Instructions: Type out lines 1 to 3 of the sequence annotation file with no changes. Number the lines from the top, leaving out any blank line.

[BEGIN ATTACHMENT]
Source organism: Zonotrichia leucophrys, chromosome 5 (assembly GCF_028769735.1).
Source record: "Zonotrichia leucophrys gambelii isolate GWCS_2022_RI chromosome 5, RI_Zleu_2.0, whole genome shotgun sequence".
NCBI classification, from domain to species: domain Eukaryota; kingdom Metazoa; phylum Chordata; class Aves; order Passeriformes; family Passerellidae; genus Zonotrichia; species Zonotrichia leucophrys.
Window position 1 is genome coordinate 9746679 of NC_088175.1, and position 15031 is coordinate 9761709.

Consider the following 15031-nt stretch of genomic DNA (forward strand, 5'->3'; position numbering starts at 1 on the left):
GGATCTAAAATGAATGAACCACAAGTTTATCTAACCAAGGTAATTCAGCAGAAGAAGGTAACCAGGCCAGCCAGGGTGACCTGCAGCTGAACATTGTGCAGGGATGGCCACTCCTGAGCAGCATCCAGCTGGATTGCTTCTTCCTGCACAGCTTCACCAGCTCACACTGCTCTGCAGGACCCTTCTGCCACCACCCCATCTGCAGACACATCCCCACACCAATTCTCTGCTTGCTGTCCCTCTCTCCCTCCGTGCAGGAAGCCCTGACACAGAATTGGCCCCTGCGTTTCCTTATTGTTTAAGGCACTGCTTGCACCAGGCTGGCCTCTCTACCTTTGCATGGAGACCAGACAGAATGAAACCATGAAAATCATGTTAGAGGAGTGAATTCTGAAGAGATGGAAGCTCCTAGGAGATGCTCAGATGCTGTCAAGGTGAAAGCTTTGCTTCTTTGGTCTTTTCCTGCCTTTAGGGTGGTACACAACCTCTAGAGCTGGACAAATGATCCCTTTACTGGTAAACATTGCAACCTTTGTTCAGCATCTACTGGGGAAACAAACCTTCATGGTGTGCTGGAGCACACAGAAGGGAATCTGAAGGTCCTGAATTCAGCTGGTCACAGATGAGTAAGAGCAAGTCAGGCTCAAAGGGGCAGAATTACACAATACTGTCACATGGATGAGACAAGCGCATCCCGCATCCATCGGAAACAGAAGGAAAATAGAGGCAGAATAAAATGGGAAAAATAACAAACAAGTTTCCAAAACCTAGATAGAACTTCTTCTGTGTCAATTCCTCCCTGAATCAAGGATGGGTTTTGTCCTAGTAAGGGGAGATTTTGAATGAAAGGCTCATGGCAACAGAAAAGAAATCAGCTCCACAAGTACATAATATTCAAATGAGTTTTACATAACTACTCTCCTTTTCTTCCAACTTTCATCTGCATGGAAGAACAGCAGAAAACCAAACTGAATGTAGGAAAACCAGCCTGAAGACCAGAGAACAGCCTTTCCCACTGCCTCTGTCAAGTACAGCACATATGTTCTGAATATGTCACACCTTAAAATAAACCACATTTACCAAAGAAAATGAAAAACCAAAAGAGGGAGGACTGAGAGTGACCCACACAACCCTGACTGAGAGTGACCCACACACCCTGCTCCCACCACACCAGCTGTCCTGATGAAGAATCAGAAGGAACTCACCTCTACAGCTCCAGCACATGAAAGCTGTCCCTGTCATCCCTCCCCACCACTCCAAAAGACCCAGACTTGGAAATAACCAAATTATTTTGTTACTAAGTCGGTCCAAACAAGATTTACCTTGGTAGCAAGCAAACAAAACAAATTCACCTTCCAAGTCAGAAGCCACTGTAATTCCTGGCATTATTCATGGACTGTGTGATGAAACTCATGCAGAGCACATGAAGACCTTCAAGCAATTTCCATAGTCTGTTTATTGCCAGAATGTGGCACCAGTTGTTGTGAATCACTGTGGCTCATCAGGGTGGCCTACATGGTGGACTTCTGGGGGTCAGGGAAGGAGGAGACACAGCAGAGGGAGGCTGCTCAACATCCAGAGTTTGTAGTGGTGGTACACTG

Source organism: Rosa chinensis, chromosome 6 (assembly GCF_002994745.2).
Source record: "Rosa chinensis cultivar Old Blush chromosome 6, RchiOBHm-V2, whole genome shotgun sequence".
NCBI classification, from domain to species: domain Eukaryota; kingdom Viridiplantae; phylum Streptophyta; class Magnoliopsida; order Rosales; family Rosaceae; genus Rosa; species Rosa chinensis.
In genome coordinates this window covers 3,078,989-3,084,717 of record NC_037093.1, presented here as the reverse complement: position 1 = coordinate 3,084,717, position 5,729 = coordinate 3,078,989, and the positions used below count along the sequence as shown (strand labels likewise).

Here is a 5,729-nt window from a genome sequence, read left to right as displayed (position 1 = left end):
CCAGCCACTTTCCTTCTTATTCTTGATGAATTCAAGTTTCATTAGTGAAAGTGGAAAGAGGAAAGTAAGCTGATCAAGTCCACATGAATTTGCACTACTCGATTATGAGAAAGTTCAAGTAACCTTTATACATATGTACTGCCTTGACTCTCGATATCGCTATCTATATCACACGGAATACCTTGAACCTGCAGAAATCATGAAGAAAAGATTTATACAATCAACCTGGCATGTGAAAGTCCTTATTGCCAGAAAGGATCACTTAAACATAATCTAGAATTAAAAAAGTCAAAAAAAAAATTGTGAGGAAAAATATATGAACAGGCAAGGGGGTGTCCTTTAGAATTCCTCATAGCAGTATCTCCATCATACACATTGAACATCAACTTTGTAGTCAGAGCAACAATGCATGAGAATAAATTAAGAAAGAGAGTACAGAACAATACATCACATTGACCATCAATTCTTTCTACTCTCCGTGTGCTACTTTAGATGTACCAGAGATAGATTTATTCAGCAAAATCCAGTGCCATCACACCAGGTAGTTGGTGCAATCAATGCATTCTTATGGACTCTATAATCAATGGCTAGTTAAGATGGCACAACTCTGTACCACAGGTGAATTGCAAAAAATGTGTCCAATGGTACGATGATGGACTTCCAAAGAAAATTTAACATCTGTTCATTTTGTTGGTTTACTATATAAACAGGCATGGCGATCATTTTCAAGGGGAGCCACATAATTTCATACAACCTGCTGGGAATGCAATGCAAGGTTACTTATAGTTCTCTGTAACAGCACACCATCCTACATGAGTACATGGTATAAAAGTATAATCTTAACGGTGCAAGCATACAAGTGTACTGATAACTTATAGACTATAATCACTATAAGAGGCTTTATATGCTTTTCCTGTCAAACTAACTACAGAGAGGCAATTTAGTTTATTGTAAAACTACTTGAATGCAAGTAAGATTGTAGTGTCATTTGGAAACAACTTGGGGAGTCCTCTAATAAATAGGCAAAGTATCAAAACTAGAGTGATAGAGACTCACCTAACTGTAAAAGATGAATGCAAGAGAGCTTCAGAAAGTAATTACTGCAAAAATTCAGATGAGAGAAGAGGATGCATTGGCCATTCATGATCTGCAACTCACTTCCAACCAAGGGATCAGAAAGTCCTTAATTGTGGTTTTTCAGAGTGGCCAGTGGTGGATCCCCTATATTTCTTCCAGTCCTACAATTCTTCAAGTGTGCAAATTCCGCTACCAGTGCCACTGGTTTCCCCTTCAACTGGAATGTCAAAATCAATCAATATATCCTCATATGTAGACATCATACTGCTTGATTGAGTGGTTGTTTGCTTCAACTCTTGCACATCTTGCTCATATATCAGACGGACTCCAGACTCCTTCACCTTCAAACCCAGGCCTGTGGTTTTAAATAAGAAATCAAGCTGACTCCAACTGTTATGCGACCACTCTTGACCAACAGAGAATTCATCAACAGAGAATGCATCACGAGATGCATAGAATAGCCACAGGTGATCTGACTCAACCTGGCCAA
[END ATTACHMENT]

Source organism: Zonotrichia leucophrys, chromosome 5 (assembly GCF_028769735.1).
Source record: "Zonotrichia leucophrys gambelii isolate GWCS_2022_RI chromosome 5, RI_Zleu_2.0, whole genome shotgun sequence".
NCBI classification, from domain to species: domain Eukaryota; kingdom Metazoa; phylum Chordata; class Aves; order Passeriformes; family Passerellidae; genus Zonotrichia; species Zonotrichia leucophrys.